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Hamburg 2024 Games bid collapses in referendum defeat

Updated: 2015-11-30 11:47

Hamburg 2024 Games bid collapses in referendum defeat

A general view of the Christmas market in front of the historical town hall in Hamburg, November 25, 2013. [Photo/Agencies] 

Hamburg residents rejected the German port city's bid to host the 2024 Olympics in a public referendum on Sunday. Opponents to the bid won with 51.6 percent of the vote, with 48.4 percent in favor.

"That's a decision that we didn't want, but it's clear," said Hamburg mayor Olaf Scholz.

Defeat came despite 65.6 percent of residents in the nearby city of Kiel voting in favor of the games. Sailing events had been planned for Kiel.

More than 40 percent of those eligible to vote in the referendum did so through a postal ballot more than four weeks before Sunday's vote. Around 650,000 - or half - of the eligible 1.3 million voters in Hamburg had their say.

"The result is a bitter pill for us to swallow, but a democratic decision must simply be accepted," said Nikolas Hill, chief executive of the bid committee. "We have always said that the candidacy can only be successful if it is really desired and supported by the citizens."

The result leaves Paris, Rome, Los Angeles and Budapest, Hungary as the sole bidders for the 2024 Games. The International Olympic Committee will select the host city in September 2017.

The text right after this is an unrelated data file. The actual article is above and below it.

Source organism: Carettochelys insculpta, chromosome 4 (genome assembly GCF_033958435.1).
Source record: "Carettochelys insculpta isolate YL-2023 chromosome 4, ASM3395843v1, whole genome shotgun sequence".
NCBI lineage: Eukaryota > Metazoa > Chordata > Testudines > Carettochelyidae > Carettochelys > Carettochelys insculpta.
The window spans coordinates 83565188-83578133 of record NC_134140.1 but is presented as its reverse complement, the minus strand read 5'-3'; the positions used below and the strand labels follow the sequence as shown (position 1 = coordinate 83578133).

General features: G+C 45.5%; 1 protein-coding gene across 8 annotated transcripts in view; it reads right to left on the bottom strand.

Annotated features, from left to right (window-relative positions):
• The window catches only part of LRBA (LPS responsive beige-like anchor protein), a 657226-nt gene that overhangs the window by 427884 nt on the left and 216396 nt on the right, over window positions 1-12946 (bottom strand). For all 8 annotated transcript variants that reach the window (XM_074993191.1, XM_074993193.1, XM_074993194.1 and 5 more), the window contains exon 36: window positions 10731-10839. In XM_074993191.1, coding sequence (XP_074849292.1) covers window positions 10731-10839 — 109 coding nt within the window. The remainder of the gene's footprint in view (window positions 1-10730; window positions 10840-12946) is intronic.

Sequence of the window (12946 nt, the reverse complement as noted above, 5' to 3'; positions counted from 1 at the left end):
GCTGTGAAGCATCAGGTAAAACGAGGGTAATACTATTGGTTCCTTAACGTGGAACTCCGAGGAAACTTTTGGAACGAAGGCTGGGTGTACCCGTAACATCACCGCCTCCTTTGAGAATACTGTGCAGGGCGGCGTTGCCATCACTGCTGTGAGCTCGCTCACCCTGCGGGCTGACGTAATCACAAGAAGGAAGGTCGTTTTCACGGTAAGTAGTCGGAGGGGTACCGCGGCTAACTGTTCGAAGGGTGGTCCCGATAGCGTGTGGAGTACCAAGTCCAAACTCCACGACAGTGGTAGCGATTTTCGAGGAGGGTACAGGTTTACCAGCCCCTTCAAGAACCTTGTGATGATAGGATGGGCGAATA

IOC president Thomas Bach had been happy to have five candidates and Sunday's result will be seen as a blow to the German.

Germany has not staged an Olympics since the 1972 Summer Games in Munich.

"I'm disappointed and sad. It would have been a big opportunity," said Dietmar Beiersdorfer, chairman of football club Hamburger SV. "It would have been a wonderful story."

Munich's bid for the 2022 Winter Games was also rejected in a referendum.

"It looks like thoughts of Olympia and Germany don't go together," said Alfons Hoermann, president of the German Olympic Sports Confederation (DOSB).

Hamburg's campaign to host the games was carried out "with lots of love and engagement," Hoermann said, and "without mistakes."

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